What is sustainable living?

Centre for nature and green living

What is sustainable living?

haiku: Hope for the future Lies in changing the present It lies with you, me
Hope for the future lies in changing the present. It lies with you, me. (a haiku written at the 10th anniversary celebrations of the Environment Centre being open)

We often say that St Nicks’ aim is to promote and enable sustainable living. What we don’t often say is what we mean by that. A recent discussion amongst staff has highlighted the fact that it’s so much easier to agree on what isn’t sustainable, than what is.

At the moment, most of us in the UK would need another 2 or 3 planets to sustain our lifestyle if energy and resources were used equitably around the world. As a species we have completely changed the face of the planet, pushing nature into ever smaller and smaller spaces. According to a recent paper in Nature, this year the amount of human-made stuff, such as concrete, plastic or asphalt, will have surpassed all global living biomass and: “On average, every person in the world is responsible for the creation of human-made matter equal to more than their bodyweight each week.”

We, and the economy as we know it, are living at the expense of others and future generations, of both people and other species. That is definitely not sustainable on a finite planet (as is vividly illustrated by the Impossible Hamster video).

We really need a systemic rethink of our relationship with the Earth. Climate change is just one of many symptoms of how badly we’ve been managing it; Covid may well be another. Saving the planet is actually much more about safeguarding humanity’s future, which hinges on restoring a better balance between us and (the rest of) nature.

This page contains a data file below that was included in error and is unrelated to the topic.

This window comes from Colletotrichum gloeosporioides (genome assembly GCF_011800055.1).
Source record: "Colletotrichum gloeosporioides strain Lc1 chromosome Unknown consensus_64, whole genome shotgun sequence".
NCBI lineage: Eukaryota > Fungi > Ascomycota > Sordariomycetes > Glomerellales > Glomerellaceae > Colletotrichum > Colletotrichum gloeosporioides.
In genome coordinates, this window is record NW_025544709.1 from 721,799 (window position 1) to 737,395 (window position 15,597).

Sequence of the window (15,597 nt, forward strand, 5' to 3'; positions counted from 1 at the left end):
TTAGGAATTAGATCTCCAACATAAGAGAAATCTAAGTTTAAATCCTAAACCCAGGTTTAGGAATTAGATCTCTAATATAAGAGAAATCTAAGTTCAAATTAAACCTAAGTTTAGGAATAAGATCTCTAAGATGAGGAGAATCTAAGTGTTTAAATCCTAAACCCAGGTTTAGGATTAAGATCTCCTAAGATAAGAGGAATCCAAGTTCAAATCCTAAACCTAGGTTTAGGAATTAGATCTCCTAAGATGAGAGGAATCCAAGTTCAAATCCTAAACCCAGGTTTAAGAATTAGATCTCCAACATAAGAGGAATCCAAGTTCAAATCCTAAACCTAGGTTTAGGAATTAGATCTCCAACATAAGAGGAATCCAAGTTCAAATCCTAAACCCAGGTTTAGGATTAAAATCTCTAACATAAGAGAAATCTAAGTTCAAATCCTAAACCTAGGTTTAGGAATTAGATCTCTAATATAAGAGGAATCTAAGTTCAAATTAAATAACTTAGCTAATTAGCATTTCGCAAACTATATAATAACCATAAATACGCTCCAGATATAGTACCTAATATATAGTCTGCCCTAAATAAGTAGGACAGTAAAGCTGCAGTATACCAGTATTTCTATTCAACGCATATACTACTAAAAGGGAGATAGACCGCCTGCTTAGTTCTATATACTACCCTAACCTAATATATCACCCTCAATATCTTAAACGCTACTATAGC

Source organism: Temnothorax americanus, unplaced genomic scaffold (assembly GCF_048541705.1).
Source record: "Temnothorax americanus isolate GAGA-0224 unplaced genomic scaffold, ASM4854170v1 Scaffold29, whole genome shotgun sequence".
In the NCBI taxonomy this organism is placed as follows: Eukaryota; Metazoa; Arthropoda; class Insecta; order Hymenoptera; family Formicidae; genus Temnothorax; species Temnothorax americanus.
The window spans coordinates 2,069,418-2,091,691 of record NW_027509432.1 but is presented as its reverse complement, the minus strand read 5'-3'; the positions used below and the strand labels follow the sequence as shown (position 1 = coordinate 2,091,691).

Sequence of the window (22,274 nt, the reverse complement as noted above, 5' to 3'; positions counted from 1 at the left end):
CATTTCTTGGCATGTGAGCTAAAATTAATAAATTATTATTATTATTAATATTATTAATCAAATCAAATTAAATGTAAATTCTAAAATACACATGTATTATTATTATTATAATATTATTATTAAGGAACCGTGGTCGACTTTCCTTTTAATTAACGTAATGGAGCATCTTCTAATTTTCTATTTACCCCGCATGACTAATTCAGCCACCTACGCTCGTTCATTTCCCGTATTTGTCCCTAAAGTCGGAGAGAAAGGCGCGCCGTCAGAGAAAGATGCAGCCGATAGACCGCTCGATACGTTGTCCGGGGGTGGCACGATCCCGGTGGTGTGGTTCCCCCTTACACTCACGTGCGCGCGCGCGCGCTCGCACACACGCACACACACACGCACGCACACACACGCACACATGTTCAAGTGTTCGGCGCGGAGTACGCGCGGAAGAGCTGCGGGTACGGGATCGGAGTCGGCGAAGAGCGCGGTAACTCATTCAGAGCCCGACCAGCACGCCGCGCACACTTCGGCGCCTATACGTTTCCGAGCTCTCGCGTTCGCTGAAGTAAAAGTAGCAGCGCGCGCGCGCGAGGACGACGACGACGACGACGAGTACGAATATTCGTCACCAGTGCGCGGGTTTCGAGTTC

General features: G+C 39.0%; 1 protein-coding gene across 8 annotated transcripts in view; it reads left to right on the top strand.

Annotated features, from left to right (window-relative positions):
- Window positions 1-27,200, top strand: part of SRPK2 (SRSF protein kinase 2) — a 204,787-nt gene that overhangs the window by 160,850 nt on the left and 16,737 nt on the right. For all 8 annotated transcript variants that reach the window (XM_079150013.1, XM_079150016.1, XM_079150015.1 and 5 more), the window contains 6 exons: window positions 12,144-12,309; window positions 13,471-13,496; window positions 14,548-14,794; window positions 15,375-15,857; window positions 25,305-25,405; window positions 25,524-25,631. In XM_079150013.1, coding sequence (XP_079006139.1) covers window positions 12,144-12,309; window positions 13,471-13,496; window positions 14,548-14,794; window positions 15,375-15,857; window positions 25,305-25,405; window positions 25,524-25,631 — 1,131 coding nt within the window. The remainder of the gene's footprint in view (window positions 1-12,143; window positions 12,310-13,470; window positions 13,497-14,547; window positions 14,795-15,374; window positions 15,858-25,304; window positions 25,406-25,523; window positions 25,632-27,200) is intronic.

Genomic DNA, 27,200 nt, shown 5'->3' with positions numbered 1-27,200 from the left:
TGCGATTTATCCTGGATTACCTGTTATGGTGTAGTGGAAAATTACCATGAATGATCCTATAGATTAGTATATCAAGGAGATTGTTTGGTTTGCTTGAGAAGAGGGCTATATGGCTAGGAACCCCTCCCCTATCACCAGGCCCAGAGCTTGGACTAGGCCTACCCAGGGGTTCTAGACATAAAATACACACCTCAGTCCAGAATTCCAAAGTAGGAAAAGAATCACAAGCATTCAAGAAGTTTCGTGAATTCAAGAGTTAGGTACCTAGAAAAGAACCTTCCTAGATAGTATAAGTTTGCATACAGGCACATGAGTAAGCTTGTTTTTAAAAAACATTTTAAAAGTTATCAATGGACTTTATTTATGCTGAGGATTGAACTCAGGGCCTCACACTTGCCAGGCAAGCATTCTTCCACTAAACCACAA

So, what does sustainable living that fits us back on to one amazing planet look like?

  1. permaculture ethics and principles, from oswego.edu

    permaculture ethics and principles, from oswego.edu

    It’s lifelong learning. It would be great to have a really simple recipe applicable to everyone’s life but it’s not possible as the science around sustainability continually develops and personal circumstances change. One definition of sustainability could be having a life worth living on a healthy planet, using the least resources needed, whilst having the best positive, rather than a negative, impact on the environment and others around us. This requires continually learning and adapting. Working out our impact is a good start. Generally speaking, the three biggest carbon emitting areas in our lives are the way we travel, the way we heat and power our homes, and the food we eat. Each accounts for about 20% or more of our individual carbon footprints (Climate Outreach). Envisaging what a “good life” is for you while addressing those is a great next step. For some, transport may be the easiest area to tackle, for example by pledging not to fly because they don’t have any family abroad, but others may opt to reduce meat consumption instead. Ideally, we all do our best in all areas of life and the permaculture ethics and principles, or One Planet Living, provide a good framework to guide our progress.